Prime Numbers Series: Seahawks Edition

Mark J. Rebilas-USA TODAY Sports

As you may have seen, this month NBCSN is running the Prime Numbers Series in which the all-time best player ever to wear each possible jersey number is named. What would a Seahawks version of the series look like?

This is actually a project I started in my head some time ago, independent of the NBCSN project. It was born out of boredom. On weekends I take my dog out to play fetch and try to count 100 throws each time. To keep myself occupied, I started thinking which Seahawk player had worn the number for each throw. Over time I came up with someone for probably two-thirds of the numbers; having made it thus far, I sat down with historic rosters and filled in the rest. I’m not really a jersey-number maven but you can probably say I’m a fairly obsessive type, once I get my mind thinking about something.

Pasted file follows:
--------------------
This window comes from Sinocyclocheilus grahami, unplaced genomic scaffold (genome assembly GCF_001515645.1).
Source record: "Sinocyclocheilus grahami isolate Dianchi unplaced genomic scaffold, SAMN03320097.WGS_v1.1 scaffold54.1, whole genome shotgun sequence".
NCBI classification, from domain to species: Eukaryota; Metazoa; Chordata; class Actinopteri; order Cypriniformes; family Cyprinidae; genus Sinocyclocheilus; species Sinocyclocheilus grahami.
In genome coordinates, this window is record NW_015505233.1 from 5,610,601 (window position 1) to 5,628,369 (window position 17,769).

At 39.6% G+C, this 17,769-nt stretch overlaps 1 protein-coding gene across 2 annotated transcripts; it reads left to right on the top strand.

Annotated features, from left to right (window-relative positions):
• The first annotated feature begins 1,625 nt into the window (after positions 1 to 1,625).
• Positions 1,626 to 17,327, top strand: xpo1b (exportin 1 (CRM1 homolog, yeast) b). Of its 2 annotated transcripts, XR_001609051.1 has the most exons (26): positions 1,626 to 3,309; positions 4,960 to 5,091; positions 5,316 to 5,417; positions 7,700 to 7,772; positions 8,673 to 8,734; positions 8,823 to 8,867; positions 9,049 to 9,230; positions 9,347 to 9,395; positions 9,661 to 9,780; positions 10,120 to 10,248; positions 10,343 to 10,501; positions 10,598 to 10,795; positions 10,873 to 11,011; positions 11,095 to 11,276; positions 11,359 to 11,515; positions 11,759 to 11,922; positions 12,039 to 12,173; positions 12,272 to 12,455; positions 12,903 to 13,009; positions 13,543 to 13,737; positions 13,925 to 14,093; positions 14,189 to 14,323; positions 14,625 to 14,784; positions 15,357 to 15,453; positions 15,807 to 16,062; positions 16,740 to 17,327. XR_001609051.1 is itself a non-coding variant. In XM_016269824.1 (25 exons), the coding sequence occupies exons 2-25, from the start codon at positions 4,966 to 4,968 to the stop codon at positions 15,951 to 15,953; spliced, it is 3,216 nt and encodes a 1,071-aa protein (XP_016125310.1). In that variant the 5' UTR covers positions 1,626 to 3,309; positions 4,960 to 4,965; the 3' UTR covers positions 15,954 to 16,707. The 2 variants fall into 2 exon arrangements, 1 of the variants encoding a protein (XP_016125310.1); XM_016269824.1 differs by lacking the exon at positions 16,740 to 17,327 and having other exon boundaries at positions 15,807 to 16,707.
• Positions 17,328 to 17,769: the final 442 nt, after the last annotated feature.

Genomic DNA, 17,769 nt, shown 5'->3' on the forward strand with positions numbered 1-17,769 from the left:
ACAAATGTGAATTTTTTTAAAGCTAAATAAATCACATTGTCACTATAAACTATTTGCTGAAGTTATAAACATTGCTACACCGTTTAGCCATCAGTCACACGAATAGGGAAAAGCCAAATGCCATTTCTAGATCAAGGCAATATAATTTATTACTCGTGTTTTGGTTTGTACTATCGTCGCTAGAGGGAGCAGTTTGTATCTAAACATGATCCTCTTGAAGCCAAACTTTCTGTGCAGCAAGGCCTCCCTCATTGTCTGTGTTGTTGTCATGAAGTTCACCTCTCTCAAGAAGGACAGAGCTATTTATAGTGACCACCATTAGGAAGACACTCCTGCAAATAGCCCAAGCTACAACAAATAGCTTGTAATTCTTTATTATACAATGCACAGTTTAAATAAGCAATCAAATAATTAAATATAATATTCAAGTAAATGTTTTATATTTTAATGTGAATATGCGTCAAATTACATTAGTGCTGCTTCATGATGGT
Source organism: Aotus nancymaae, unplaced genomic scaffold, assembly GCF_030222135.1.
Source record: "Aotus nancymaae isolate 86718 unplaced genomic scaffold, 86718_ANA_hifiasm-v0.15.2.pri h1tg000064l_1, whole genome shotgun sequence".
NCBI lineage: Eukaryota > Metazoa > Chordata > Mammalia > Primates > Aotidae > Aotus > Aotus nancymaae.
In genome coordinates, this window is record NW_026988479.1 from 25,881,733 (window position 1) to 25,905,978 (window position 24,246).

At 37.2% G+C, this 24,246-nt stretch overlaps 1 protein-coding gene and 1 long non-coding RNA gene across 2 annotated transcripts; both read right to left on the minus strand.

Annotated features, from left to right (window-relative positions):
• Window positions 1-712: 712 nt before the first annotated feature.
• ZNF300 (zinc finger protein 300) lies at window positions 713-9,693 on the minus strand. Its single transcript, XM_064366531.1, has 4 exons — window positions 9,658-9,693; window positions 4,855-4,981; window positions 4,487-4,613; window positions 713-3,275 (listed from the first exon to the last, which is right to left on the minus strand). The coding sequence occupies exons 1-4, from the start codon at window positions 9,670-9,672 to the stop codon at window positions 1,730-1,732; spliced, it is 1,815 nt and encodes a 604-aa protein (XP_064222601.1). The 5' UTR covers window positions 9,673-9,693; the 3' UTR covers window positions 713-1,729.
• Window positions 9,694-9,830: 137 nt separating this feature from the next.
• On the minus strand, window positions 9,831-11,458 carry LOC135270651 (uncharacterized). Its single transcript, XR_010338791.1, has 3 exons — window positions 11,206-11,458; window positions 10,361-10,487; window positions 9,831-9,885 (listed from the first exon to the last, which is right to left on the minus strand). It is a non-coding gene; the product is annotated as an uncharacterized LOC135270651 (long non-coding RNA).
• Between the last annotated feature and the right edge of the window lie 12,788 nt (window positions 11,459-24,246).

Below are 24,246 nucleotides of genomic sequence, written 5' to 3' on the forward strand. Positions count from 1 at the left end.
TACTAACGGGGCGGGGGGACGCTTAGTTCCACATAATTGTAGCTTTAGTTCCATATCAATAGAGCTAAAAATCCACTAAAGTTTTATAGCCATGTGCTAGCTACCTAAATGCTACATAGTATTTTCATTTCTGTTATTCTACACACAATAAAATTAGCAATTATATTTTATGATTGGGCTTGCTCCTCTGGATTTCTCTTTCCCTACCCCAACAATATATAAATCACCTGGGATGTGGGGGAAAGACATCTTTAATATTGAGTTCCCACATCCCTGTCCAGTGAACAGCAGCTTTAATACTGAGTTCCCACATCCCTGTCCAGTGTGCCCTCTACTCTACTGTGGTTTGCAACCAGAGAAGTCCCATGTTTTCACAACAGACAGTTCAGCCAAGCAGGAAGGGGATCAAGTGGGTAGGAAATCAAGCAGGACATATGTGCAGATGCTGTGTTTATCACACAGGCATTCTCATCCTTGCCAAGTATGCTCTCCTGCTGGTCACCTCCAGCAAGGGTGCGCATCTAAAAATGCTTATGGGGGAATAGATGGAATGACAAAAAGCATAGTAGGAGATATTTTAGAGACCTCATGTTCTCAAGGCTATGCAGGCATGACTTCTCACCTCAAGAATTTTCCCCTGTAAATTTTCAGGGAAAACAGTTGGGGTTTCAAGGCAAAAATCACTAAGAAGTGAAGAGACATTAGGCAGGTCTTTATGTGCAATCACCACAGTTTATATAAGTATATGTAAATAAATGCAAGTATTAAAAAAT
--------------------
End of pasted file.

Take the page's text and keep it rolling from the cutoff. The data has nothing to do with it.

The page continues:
Once I finished the list, I figured I should share it with someone, so here it is: the greatest Seahawk to wear each jersey number – with discussion where I felt like it.

Just to be clear (and to avoid a silly discussion I had in a thread): this has nothing to do with actual prime numbers; that’s just the name that NBCSN chose to give to this series.


1 Warren Moon

2 Todd Peterson

3 Russell Wilson

4 Trent Dilfer

5 Ruben Rodriguez

6 Charlie Whitehurst

7 Jon Kitna

8 Matt Hasselbeck

9 Norm Johnson. Apologies to the many Jon Ryan fans out there.

10 Jim Zorn

11 Deion Butler

12 Sam Adkins. One of the most likely people to stay on this list forever.

13 Keary Colbert. He is one of three Seahawks to wear this number, along with Gino Torretta and Ken Walter; Colbert is the only one to have had meaningful playing time. It’s not like he asked Tim Ruskell to acquire him in an ill-advised panic move.

14 Rick Tuten

15 Seneca Wallace

16 Tom Rouen

17 Dave Krieg

18 Sidney Rice

19 James McKnight. He only wore this number for one season before changing to 82. But his body of work with this number still outshines those of Fabien Bownes and Logan Payne.